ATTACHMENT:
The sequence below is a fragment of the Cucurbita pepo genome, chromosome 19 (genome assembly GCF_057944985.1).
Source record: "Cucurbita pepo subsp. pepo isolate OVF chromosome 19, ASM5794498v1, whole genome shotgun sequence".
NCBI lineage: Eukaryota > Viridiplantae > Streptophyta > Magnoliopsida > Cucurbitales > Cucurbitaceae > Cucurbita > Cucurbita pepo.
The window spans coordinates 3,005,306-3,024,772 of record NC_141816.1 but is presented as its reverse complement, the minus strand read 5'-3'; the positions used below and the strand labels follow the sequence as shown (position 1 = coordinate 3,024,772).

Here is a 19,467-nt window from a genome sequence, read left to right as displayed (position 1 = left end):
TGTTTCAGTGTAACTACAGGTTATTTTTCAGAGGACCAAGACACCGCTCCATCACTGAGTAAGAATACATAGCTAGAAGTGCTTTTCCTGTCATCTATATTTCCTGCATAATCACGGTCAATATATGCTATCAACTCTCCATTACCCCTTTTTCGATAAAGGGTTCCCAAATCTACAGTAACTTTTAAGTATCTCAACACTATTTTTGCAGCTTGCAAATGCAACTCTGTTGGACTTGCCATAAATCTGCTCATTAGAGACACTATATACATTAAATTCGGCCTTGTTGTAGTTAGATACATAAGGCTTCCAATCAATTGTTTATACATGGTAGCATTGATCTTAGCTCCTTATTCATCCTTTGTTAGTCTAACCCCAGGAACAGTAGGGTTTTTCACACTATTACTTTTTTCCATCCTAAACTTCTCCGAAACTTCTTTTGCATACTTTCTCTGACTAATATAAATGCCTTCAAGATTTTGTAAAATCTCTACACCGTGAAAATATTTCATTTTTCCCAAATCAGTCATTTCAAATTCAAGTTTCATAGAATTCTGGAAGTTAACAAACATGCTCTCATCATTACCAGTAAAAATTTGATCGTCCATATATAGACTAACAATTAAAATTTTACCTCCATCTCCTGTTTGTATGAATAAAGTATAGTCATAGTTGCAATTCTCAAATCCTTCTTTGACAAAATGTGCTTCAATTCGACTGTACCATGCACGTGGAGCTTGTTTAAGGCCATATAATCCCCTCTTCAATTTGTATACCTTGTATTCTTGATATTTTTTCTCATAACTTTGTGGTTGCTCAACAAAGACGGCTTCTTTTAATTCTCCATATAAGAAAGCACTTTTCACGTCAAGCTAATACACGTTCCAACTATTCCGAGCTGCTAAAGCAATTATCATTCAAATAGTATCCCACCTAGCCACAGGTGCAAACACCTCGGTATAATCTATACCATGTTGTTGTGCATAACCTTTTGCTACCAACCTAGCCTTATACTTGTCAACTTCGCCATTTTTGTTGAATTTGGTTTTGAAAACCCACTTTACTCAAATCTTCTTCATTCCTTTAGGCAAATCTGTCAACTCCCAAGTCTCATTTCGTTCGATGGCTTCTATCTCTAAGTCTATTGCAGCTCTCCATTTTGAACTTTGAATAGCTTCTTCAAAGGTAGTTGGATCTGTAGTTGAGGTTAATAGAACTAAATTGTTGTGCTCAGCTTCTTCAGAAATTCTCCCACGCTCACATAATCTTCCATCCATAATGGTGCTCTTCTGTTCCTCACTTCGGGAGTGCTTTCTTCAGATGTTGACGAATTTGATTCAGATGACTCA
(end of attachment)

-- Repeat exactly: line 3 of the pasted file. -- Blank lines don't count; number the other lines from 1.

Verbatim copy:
NCBI lineage: Eukaryota > Viridiplantae > Streptophyta > Magnoliopsida > Cucurbitales > Cucurbitaceae > Cucurbita > Cucurbita pepo.